10

Describe clinical bioinformatics:

Bringing clinical information and molecular information together to optimise treatment

11

Describe the role of bioinformatics:

Large part of genomic work - almost 50% of time in next generation sequencing is spent performing bioinformatic analysis
Bioinformatics acts as a translators for clinicals, biologists, statisticians, computational biologists and biotech

12

Describe who can do bioinformatics:

Computer science background not needed - communication skills are more important

13

Describe how bioinformatics has evolved overtime:

Previously, 1000 genes looked at via cDNA spots, RNA labelled radioactive probes, hybridised to a nylon filter like a Northern blot
Now 1,300,000x volume of data can be used for tumour analysis via RNA sequencing
The cost of DNA sequencing has drastically decreased overtime and the amount of information received for this cost has increased

14

Describe systems biology:

While many people would debate the biggest challenge of modern biology, a significant challenge is to understand how thousands of individual molecules of different types work together in organisms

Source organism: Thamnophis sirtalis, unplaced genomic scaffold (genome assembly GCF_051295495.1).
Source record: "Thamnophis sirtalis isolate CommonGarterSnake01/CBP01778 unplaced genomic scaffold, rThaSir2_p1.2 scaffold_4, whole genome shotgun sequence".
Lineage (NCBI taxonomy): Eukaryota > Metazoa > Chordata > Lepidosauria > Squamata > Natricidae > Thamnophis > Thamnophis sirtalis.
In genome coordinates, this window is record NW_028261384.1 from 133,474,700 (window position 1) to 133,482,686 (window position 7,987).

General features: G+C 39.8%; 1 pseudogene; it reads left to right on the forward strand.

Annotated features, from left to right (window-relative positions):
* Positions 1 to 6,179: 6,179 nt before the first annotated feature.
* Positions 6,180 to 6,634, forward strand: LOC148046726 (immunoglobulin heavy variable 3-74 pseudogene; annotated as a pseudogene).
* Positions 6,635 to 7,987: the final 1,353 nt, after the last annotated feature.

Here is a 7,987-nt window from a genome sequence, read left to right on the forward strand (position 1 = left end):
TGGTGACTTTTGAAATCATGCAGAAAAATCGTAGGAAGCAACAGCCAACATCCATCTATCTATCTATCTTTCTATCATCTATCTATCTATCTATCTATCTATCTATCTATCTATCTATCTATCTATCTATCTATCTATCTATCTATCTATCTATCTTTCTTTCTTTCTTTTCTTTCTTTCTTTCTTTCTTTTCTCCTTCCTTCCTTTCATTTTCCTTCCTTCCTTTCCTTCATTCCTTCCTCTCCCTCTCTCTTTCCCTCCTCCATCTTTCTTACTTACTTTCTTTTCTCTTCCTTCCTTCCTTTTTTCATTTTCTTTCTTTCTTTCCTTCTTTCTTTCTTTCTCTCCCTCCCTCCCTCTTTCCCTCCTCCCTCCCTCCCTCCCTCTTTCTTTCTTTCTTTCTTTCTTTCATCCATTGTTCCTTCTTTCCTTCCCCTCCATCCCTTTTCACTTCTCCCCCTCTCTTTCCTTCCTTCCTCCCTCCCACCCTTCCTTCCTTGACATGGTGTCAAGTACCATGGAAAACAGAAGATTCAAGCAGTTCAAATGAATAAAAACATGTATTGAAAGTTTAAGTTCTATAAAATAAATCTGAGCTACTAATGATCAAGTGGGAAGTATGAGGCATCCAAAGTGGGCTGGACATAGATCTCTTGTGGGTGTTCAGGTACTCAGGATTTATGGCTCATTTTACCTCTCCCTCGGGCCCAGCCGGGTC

Systems biology addresses this issue by applying computational approaches to large scale data
Systems biology can identify hidden features of an experimental system that are hidden to other approaches

15

Describe how cell function and fate determined:

Many studies look at individual molecular signals as operating in isolation, however, it is more likely that there is a complex interaction of hundreds of molecular signals
While what is going on inside cells is a mystery, many aspects of the cell can be simultaneously studies
Thought that the interactions in cells are very dynamics, and can be changed when treated with a drug or mutation occurs
Ultimately, the purpose of the model is not to fit the data but to sharpen the question - systematic/holistic analysis of data to generate testable questions

16

Describe gene regulatory networks:

A GRN is a representation of relationships between RNAs
Protein, signalling pathways and metabolites are the hidden engine that determines the gene network edges

Some genes can feedback on other genes
All pathways can have an effect which alters expression
The relationships between mRNAs can be used to estimate what occurs in gene pathways

17

Describe expression network hubs: